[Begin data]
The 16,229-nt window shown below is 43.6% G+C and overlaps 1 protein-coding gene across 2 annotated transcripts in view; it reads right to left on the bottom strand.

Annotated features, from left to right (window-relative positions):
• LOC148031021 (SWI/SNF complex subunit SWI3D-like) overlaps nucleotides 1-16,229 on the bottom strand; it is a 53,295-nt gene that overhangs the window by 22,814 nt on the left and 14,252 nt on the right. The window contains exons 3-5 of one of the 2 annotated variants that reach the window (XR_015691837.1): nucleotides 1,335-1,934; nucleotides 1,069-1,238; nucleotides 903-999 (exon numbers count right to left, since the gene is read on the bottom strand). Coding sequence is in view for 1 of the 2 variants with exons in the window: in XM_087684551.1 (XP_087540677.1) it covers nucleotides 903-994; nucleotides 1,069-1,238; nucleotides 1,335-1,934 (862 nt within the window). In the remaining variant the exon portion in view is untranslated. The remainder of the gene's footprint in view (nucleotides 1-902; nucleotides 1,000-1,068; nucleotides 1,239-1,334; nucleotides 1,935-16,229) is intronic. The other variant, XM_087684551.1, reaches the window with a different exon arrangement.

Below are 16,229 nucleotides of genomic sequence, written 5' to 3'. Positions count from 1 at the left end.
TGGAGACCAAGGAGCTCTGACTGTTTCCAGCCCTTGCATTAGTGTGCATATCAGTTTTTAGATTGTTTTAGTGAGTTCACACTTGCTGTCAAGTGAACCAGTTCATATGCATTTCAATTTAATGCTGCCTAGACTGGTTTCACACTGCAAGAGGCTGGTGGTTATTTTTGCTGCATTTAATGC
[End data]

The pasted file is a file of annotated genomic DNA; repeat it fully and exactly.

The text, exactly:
The 16,229-nt window shown below is 43.6% G+C and overlaps 1 protein-coding gene across 2 annotated transcripts in view; it reads right to left on the bottom strand.

Annotated features, from left to right (window-relative positions):
• LOC148031021 (SWI/SNF complex subunit SWI3D-like) overlaps nucleotides 1-16,229 on the bottom strand; it is a 53,295-nt gene that overhangs the window by 22,814 nt on the left and 14,252 nt on the right. The window contains exons 3-5 of one of the 2 annotated variants that reach the window (XR_015691837.1): nucleotides 1,335-1,934; nucleotides 1,069-1,238; nucleotides 903-999 (exon numbers count right to left, since the gene is read on the bottom strand). Coding sequence is in view for 1 of the 2 variants with exons in the window: in XM_087684551.1 (XP_087540677.1) it covers nucleotides 903-994; nucleotides 1,069-1,238; nucleotides 1,335-1,934 (862 nt within the window). In the remaining variant the exon portion in view is untranslated. The remainder of the gene's footprint in view (nucleotides 1-902; nucleotides 1,000-1,068; nucleotides 1,239-1,334; nucleotides 1,935-16,229) is intronic. The other variant, XM_087684551.1, reaches the window with a different exon arrangement.

Below are 16,229 nucleotides of genomic sequence, written 5' to 3'. Positions count from 1 at the left end.
TGGAGACCAAGGAGCTCTGACTGTTTCCAGCCCTTGCATTAGTGTGCATATCAGTTTTTAGATTGTTTTAGTGAGTTCACACTTGCTGTCAAGTGAACCAGTTCATATGCATTTCAATTTAATGCTGCCTAGACTGGTTTCACACTGCAAGAGGCTGGTGGTTATTTTTGCTGCATTTAATGC